Benzodiazepines and the CNS – Sedative Hypnotics (Nursing)

by Rhonda Lawes, PhD, RN

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    00:01 Now let's think about benzodiazepines and the central nervous system or it's brain and spinal cord.

    00:06 The sedative hypnotics, they affect it by potentiating GABA in the brain.

    00:12 So the benzodiazepines take the GABA that's in your brain and they potentiate it.

    00:18 They make it more effective or stronger.

    00:20 So patients experience CNS effects from the sedation.

    00:23 If it's a little much for them, they're gonna kinda be in a stupor, gonna kinda blunt their reactions but the impact is dose dependent so the larger the dose, the more significant the impact.

    00:35 Also keep in mind, it does depend on the size of the patient and their exposure to these medications but effect will increase as the dose increases based on that patient's relative size.

    00:47 Now, we talked about the brain. What about the neuronal function? Well, it'll reduce anxiety in the limbic system and remember, the limbic system is the one that kinda turns on us and gets us all wired up.

    00:58 Now the cortical areas, that's sleep, wakefulness, and clock.

    01:02 These drugs, benzodiazepines, promote sleep there so sometimes they can be used for that.

    01:08 Now we look at the supraspinal motor area.

    01:11 These will induce muscle relaxation.

    01:14 Okay, well, think about that.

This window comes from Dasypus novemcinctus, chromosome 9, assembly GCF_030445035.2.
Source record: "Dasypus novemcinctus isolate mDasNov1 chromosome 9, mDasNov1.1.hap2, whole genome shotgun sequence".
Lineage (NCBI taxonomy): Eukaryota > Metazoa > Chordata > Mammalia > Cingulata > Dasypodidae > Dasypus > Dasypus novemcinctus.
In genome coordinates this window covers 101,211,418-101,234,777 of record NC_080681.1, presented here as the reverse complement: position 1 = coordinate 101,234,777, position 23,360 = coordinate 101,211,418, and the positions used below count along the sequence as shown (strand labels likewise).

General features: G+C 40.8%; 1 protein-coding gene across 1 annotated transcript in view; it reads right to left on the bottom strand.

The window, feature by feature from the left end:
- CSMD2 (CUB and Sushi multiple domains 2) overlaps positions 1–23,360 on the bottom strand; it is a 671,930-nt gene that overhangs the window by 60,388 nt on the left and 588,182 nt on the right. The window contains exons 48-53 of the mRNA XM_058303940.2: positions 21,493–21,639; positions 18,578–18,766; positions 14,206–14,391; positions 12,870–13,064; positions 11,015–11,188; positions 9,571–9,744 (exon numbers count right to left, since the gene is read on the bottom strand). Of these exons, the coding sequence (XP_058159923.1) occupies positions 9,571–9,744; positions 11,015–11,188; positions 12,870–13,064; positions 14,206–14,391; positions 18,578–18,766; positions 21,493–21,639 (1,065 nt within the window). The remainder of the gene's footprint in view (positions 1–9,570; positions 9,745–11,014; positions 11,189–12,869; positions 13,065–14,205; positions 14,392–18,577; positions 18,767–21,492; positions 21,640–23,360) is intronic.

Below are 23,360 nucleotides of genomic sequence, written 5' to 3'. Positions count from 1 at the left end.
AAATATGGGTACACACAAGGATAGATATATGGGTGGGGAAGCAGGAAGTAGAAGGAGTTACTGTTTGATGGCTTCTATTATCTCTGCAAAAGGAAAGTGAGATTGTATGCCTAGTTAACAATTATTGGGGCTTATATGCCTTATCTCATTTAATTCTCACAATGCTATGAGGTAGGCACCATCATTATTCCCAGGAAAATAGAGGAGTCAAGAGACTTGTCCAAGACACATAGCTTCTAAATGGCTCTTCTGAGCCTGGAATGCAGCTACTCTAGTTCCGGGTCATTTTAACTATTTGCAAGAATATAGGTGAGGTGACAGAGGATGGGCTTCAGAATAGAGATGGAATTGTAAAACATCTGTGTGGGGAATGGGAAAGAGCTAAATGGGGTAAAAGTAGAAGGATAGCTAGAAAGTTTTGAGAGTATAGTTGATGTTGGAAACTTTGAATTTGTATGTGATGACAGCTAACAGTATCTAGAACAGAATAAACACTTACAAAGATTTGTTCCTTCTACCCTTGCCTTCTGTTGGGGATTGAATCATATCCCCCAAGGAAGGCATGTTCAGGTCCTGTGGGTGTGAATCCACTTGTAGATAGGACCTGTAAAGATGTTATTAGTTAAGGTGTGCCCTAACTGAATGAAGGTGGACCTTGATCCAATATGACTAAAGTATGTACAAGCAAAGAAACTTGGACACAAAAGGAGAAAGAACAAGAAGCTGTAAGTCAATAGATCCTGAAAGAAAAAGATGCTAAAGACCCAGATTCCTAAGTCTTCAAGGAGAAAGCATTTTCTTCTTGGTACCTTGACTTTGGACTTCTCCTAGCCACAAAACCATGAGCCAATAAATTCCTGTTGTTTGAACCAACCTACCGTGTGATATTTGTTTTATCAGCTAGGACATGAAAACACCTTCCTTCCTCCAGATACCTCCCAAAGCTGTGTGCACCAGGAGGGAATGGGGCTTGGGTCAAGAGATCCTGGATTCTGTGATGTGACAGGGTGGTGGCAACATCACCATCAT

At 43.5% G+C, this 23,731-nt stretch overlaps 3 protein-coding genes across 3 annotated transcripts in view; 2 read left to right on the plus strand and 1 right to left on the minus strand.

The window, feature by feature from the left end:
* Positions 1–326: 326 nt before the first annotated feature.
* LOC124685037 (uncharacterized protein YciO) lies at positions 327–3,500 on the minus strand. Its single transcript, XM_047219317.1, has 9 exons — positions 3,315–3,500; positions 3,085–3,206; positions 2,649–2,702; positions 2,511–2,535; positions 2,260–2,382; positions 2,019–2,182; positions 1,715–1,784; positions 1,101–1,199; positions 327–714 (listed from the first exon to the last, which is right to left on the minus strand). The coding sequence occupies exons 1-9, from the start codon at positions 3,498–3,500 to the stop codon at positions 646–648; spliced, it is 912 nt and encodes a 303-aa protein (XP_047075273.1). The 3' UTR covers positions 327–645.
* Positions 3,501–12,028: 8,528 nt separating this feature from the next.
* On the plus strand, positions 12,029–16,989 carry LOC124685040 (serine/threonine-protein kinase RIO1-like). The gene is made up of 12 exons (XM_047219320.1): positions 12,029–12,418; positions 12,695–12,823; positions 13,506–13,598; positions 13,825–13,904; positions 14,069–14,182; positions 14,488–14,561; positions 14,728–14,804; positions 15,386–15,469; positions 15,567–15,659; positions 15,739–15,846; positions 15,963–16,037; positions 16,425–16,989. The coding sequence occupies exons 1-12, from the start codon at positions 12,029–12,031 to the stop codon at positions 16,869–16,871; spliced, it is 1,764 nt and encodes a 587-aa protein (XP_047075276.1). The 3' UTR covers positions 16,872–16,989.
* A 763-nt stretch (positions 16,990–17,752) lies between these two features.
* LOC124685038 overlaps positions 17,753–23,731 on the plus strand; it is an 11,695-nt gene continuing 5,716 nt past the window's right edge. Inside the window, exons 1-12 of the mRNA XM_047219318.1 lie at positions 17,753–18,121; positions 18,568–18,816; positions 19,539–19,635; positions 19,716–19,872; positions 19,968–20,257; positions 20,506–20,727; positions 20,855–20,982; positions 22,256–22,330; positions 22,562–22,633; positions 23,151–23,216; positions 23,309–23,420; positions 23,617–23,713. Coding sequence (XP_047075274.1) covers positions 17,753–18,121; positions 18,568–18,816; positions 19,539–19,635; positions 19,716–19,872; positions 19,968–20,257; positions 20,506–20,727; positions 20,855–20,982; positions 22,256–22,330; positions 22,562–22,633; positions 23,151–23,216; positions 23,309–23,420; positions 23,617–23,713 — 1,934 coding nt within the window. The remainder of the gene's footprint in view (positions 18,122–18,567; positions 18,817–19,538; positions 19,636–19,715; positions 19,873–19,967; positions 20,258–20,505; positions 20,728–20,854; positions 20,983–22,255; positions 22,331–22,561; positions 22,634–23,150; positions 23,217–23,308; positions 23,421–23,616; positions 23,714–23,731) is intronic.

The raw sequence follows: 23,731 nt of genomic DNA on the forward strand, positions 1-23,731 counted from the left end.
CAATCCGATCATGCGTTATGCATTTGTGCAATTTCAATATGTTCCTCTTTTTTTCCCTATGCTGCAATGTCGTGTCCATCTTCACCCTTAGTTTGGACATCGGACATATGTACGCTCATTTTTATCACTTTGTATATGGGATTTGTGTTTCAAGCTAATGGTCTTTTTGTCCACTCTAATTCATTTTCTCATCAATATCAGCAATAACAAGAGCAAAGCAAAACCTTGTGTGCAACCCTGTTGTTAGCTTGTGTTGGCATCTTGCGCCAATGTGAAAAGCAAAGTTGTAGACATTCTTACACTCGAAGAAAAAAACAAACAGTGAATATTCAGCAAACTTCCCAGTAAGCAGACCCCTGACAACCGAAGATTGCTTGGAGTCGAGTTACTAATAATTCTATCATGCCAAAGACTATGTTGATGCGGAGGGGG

01:16 We talked about using these medications for muscle spasms, for insomnia, and for anxiety.

    01:22 That kinda starts to make sense, the impact that they have on the central nervous system.

    01:27 Now you'll notice this says sleep driving end because people have been known to do some pretty bizarre things when they're on these medications.

    01:37 Sleep and then feel in the blank because they do not remember doing this.

    01:42 They do these complex behaviors and they have no memory while taking benzodiazepines.

    01:48 So they don't remember driving, cooking entire meals, eating them, or making phone calls which could be very serious depending on who they called and what they said.

    02:02 So benzodiazepine has these sleep complex behaviors and make you do things that you would think there is no way you don't remember calling me or you get up and the kitchen's a mess.

    02:15 You're thinking how can you not remember doing this but they truly can't.

    02:19 So it happens with patients particularly taking it for sleep-inducing doses.

    02:24 So patients who are taking benzodiazepines because of insomnia to help them sleep are actually at risk for this.

    02:31 So probably not a good idea to take this if you live alone.

    02:34 I would want to be -- if it was me, I would wanna have someone else with me in case I did something like this.

    02:41 And remember, risks increase if you combine a benzodiazepine with any other CNS depressant.

    02:48 That could be a medication or it could be alcohol. That's not a good idea.

    02:54 So before you mix medication with a benzodiazepine, and never under any circumstances should you drink alcohol with a benzodiazepine but before you drink -- before you mix another medication with that, you wanna make sure whoever is prescribing the benzodiazepine has a complete and entire list of all medications and supplements that you're taking including over-the-counter medications.

    About the Lecture

    The lecture Benzodiazepines and the CNS – Sedative Hypnotics (Nursing) by Rhonda Lawes, PhD, RN is from the course Central Nervous System (CNS) Medications (Nursing).

    Included Quiz Questions

    1. Insomnia
    2. Anxiety
    3. Muscle spasm
    4. Hypotension
    5. Depression
    1. Memory of making calls
    2. Memory of friends
    3. Memory of peeing
    4. Memory of walking

    Author of lecture Benzodiazepines and the CNS – Sedative Hypnotics (Nursing)

     Rhonda Lawes, PhD, RN

    Rhonda Lawes, PhD, RN

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